The Song of the Earth is a new double album on Deutsche Grammaphon that brings together two works bearing that name: Gustav Mahler’s 1909 vocal symphony Das Lied von der Erde and Xiaogang Ye’s response to the piece, composed in 2004. The first thing to say about this release is that the performance of the Mahler is horrendous, the worst i’ve yet encountered. That’s nothing at all to do with the Shanghai Symphony Orchestra, who generally convey a nice sense of characterful drama, and everything to do with the two soloists, mezzo Michelle DeYoung and tenor Brian Jagde, whose out-of-control vibratos render each of the six songs, at best, a nauseatingly wobbly mess, and at worst, an exercise in half-crazed, gelatinous shouting. Exacerbated by conductor Long Yu’s strangely elastic tempi, i realised by about the third or fourth song that it had essentially stopped sounding like Mahler at all and instead become something that bore a weird, distant relationship to his language, like a kind of distorted homage. Horrible.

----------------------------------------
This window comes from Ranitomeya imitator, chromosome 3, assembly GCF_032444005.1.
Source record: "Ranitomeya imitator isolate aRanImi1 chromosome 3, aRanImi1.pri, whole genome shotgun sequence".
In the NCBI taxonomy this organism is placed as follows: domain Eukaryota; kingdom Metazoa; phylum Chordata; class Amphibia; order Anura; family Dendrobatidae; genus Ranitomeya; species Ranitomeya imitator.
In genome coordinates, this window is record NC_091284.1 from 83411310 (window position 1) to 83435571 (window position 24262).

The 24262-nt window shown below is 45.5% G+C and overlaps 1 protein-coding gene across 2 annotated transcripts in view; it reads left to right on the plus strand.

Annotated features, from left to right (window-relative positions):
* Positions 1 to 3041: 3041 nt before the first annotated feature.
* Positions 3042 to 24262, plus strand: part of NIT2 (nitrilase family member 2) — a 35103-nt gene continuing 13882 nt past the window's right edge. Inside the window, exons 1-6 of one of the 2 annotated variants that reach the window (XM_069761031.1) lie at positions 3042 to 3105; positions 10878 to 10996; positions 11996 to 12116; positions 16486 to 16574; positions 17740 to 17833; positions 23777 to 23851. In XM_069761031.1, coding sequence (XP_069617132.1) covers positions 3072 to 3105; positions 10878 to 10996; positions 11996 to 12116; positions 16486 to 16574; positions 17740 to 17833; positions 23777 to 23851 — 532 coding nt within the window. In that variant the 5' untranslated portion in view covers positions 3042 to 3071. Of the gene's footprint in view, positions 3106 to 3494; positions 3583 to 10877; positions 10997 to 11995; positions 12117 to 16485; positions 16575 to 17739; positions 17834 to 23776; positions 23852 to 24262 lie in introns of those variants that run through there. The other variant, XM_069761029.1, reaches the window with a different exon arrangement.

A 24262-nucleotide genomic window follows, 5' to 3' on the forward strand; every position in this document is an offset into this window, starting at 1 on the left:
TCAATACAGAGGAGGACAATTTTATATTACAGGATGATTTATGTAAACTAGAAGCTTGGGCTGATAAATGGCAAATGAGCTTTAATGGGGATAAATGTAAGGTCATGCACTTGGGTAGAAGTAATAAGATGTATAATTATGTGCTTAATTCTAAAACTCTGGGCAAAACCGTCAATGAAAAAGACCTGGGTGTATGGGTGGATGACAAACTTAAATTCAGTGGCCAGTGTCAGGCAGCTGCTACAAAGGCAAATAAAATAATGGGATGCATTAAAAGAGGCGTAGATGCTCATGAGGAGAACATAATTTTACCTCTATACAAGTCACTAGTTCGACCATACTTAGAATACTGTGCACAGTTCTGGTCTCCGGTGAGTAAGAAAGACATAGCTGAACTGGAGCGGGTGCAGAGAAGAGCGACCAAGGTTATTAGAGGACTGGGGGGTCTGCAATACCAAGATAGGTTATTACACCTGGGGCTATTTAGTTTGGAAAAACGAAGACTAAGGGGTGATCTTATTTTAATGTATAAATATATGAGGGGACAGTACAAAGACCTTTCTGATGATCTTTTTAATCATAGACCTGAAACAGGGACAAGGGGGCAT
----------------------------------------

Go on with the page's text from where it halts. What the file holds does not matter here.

Fortunately, while Ye’s The Song of the Earth also features six songs performed by a soprano and baritone, it isn’t plagued by the same soloists. Mahler’s texts were drawn from four Chinese poets, Li Bai, Qian Qi, Meng Haoran and Wang Wei, and for his companion work Ye has used the same poems, though where Mahler embellished and expanded upon them, Ye has left them unchanged. Textually, therefore, The Song of the Earth strongly alludes to the same core concepts and atmospheres of the Mahler, rather than being a direct duplication of them. Musically, it could hardly be more different. Ye’s language is generally impressionistic, surrounding the soloists – Liping Zhang and Shenyang – with a variety of textural environments. First impressions suggest a congenial, even lush, musical habitat but, here too, Ye undermines this by causing the soprano line to react to the opening song’s sorrow through their melody veering off in a disquieting series of glissandos, their wild contour seemingly a direct consequence of grief-stricken keening. Furthermore, the obvious passion of the soprano is confronted by a polar opposite in obtuse deep brass chords that go against this, forcing the song back to a more measured tone.